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Royal Thai Police accused of “ticket” promotion system to buy senior positions

Caitlin Ashworth

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Royal Thai Police accused of “ticket” promotion system to buy senior positions | Thaiger
PHOTO: Nation Thailand

The Royal Thai Police are being accused of using so-called “elephant tickets” to buy their way into promotions and pay their way up the police force’s chain of command. The corruption among the police force and the buying of positions without meeting the requirements for a promotion has been a longtime problem, according to the Bangkok Post.

The “elephant ticket” issue was recently brought to light by an opposition MP at a censure debate who said it fast tracked the promotion system and allowed some people who were unqualified and undeserving to raise their rank. Some Thais have protested the “elephant ticket.” Many gathered in front of the Royal Thai Police headquarters in Bangkok last week, including one person who dressed up as an elephant.

At the censure debate on February 19, Move Forward Party MP Rangsiman Rome called out PM Prayut Chan-o-cha, who chairs the Police Commission overseeing the Royal Thai Police, and said the prime minister allowed the “elephant ticket” promotions. Prayut later said there were problems within the police force and that he would handle it.

Police who want a promotion need a ticket, which is basically just a reference or a stamp of approval from a senior officer or even a politician or business person. To get an “elephant ticket,” some can pay for the ticket. A source told the Post that positions for police superintendents cost between 5 to 10 million baht.

Others can get a ticket by doing favours for their superior or even just serving their superior for a long time, sources told the Bangkok Post. The higher the position a senior officer has, the more tickets they have to give out.

To read the full special report by the Bangkok Post, click HERE.

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16 Comments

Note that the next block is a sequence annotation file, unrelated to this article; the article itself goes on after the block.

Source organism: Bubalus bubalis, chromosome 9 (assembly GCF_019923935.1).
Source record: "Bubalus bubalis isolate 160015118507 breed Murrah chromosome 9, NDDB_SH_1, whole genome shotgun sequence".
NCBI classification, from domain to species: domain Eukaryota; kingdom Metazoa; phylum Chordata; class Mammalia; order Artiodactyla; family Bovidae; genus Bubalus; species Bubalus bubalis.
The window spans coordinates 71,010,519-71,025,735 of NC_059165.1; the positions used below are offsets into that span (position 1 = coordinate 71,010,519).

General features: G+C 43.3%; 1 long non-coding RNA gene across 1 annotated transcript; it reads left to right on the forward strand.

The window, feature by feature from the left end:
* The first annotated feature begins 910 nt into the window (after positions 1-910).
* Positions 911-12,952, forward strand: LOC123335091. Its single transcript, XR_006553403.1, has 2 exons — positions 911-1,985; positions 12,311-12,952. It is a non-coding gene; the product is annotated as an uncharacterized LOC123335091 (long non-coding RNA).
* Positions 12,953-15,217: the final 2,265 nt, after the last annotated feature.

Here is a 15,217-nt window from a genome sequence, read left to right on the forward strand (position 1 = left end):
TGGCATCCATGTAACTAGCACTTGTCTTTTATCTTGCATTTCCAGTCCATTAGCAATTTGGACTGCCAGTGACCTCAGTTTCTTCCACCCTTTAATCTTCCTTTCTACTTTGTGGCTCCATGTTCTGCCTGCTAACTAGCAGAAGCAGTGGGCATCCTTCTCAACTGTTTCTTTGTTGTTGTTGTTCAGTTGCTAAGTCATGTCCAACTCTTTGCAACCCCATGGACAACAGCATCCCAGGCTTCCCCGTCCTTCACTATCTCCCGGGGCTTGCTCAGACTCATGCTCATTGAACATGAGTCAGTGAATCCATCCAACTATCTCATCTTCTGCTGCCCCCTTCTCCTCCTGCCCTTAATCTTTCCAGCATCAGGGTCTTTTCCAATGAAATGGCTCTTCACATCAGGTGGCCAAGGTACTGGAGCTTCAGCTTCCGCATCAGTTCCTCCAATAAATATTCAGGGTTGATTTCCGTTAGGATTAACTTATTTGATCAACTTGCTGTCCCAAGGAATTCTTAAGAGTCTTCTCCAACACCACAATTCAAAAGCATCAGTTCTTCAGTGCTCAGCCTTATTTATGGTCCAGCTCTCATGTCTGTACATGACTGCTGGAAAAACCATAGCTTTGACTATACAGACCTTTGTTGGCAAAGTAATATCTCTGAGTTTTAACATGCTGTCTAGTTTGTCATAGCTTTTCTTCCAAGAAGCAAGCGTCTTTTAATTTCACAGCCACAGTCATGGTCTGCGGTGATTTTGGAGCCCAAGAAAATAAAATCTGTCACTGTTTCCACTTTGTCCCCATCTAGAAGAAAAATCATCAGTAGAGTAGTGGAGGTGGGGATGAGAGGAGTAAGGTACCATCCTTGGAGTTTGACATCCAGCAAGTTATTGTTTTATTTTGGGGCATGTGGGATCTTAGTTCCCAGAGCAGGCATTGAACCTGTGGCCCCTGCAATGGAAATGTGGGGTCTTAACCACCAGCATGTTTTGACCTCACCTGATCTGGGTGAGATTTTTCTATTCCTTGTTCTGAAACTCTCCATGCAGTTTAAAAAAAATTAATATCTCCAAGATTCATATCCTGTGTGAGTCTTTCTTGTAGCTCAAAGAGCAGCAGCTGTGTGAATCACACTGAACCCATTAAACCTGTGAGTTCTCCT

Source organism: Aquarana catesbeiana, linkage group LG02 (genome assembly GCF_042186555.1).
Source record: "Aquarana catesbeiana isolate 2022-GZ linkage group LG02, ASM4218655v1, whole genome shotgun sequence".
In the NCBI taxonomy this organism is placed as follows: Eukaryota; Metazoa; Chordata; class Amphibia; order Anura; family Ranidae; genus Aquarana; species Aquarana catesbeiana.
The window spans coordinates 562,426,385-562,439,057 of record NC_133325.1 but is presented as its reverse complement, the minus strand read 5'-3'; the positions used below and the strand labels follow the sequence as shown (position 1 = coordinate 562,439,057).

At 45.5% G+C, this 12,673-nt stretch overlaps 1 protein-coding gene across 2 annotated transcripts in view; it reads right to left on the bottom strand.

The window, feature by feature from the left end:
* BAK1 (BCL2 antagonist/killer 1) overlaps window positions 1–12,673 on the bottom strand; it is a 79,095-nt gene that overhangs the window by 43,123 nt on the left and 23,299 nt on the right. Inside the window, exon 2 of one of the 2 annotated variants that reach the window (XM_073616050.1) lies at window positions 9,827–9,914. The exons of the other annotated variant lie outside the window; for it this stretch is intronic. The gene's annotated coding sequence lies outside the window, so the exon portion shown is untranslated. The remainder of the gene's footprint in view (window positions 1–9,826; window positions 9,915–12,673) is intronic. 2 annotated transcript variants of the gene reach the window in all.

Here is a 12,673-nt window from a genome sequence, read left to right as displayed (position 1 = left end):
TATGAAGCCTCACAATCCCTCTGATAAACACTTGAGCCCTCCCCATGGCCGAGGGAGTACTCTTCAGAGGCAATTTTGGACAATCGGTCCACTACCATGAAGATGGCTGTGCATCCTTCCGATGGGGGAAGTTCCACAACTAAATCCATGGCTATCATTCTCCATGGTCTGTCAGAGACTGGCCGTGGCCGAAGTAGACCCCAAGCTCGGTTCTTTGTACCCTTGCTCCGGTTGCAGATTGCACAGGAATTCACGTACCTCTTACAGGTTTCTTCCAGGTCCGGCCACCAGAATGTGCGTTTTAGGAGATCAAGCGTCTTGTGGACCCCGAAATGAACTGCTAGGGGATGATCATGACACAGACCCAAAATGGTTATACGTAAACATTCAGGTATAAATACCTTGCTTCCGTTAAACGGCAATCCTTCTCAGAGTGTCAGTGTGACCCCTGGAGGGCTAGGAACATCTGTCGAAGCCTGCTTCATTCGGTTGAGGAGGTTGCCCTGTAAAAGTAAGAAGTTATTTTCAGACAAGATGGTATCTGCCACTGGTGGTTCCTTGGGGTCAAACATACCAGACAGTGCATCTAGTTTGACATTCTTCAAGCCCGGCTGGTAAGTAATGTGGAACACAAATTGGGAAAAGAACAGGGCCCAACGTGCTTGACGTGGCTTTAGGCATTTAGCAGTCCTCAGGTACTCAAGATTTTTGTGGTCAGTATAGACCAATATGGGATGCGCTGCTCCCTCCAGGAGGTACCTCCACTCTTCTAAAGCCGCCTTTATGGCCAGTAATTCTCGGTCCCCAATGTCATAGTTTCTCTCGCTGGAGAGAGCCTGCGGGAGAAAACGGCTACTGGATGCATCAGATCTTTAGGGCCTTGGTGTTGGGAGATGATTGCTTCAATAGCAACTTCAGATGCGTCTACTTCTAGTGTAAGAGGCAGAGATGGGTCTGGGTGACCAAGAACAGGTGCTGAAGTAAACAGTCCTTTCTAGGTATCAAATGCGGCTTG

16 Comments

  1. Avatar

    B.T.

    Sunday, February 28, 2021 at 6:00 pm

    Typical feudal system.Thailand is in medieval age.

  2. Avatar

    Pedro

    Sunday, February 28, 2021 at 6:56 pm

    There are countless different open and transparent police promotion models around the world that Prayut could use to replace the flawed system in place at present, so even someone with his limited abilities should be able to ‘fix’ this one. In fact, this is a gifted ‘win, win’ situation for him. He would get the thanks of the public and rise in their estimation (although he could not sink much lower), and also get a police service that is slightly less corrupt than now, which is a start. Police promotion boards, conducting interviews based on abilities as well as qualification, both with a broad spectrum outside oversight to ensure no interference from above, would be a simple and open way to start. Further developments could then take place. Cue Issan John to disagree, as he knows best 🙂

  3. Avatar

    John

    Sunday, February 28, 2021 at 6:56 pm

    Totally agree….Thailand’s number 1 problem.
    Vile corrupt cesspool.

  4. Avatar

    Issan John

    Sunday, February 28, 2021 at 8:04 pm

    Not ‘disagree’ as such, but you’re in la-la land.

    It isn’t the “system” that’s flawed but the organisation itself.

    Simply changing the “system” for a similar one based on Western buzzwords will achieve more than varnishing a dog turd.

    “Police promotion boards, conducting interviews based on abilities as well as qualification, both with a broad spectrum outside oversight to ensure no interference from above, etc” are already part of the supposed “system” but they’re by-passed, just as they would be if you dress them up as something else in the same organisation.

    You’re changing nothing as the “system” you’re suggesting is the system that’s already in place.

    The only way to address the issue with any possibility of genuine “change” would be complete re-structuring and re-organisation, much as the Australians did a while ago.

    You can put as much varnish as you like on a dog turd, but that doesn’t stop it being a dog turd.

  5. Avatar

    Issan John

    Sunday, February 28, 2021 at 8:42 pm

    Sorry, that should read “Simply changing the “system” for a similar one based on Western buzzwords will achieve NO more than varnishing a dog turd.” 🙁

  6. Avatar

    Toby Andrews

    Sunday, February 28, 2021 at 10:21 pm

    Here we go again. Changing the system to a western one is wrong.
    Forget any comparison.
    The Thai system is a rotten corrupt system, and comparing it to a western system doe not excuse the system!
    You are a dog turd for suggesting this.

  7. Avatar

    Issan John

    Sunday, February 28, 2021 at 11:46 pm

    Toby, calling you a half-wit would be an insult to a half-wit.

    I’m not making any “comparison”.

    I’m not “excusing” anything.

    Pedro said it was a “flawed system”, etc and so the “system” should be changed etc and that would make Prayut more popular, etc